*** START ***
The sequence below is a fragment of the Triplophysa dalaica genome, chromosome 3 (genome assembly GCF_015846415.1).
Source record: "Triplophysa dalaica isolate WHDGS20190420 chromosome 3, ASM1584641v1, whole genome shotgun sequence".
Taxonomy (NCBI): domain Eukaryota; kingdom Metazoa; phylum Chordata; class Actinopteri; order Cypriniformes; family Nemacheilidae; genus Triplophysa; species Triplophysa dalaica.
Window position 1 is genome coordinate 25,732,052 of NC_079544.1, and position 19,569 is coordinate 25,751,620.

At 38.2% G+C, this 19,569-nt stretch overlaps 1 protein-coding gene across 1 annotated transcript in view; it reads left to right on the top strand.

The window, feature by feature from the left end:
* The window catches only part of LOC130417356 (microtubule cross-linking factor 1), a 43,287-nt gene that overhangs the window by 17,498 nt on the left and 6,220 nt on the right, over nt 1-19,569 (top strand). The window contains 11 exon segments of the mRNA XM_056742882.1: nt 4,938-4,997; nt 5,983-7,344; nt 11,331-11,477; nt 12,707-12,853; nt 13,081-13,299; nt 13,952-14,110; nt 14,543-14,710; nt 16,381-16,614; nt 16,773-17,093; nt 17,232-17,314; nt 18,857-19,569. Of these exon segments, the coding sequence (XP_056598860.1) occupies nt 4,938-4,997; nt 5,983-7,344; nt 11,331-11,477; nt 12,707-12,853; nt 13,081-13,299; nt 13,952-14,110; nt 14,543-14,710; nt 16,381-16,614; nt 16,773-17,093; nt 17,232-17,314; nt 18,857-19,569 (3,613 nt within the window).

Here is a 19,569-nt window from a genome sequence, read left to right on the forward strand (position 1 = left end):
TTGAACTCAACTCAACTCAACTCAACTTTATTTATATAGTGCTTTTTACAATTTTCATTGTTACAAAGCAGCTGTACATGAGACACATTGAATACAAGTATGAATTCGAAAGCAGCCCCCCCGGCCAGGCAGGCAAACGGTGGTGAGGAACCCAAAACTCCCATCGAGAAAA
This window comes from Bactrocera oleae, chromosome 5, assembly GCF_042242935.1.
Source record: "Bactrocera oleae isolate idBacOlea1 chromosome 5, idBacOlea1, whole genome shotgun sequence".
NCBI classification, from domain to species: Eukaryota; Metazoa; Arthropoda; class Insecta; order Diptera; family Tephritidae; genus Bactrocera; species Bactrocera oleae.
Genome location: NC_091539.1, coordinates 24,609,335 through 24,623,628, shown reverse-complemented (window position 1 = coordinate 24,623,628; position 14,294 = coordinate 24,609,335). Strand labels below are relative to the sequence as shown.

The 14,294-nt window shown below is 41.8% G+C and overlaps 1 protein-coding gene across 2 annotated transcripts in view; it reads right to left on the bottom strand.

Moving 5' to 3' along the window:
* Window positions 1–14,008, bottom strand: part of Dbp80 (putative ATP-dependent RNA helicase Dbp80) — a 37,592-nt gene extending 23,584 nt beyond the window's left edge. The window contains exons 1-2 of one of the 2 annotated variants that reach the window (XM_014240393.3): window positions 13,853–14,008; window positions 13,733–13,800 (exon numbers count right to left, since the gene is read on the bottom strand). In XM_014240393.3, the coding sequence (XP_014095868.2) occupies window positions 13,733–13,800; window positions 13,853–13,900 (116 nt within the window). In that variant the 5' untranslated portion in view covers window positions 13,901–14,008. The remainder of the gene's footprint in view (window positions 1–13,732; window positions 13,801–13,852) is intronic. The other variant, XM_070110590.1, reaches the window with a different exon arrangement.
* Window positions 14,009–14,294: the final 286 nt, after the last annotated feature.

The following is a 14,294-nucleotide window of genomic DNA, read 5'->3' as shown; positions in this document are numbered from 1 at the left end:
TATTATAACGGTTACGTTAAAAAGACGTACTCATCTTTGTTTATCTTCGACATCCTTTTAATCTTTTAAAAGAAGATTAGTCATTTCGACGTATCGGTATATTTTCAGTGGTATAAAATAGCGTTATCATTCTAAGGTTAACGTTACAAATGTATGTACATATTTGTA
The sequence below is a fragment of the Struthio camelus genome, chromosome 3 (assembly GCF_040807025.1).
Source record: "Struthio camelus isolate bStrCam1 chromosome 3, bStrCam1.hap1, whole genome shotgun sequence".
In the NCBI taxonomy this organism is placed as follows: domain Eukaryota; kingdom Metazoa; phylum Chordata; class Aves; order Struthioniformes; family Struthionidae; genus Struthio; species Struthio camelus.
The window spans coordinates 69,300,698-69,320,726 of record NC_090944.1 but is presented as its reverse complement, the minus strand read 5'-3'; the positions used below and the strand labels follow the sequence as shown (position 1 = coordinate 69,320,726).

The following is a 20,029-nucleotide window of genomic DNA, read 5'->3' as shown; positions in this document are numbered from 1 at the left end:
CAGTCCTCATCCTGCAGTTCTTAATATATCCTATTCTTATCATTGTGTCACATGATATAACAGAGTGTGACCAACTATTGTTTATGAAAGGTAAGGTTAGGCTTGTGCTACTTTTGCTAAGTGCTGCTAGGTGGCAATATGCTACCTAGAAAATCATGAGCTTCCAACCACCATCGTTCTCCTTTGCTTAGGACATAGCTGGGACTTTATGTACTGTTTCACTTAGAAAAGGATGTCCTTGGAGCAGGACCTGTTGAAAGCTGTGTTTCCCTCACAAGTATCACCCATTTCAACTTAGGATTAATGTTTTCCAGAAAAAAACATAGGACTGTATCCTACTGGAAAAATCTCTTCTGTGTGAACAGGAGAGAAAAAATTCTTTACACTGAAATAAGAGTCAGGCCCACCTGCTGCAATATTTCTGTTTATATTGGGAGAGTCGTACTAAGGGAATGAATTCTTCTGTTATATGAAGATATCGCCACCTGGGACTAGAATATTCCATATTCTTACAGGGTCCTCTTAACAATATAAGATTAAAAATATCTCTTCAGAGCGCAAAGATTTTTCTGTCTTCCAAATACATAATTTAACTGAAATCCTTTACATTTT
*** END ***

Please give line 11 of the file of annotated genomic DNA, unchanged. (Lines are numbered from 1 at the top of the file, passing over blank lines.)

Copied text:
Source record: "Bactrocera oleae isolate idBacOlea1 chromosome 5, idBacOlea1, whole genome shotgun sequence".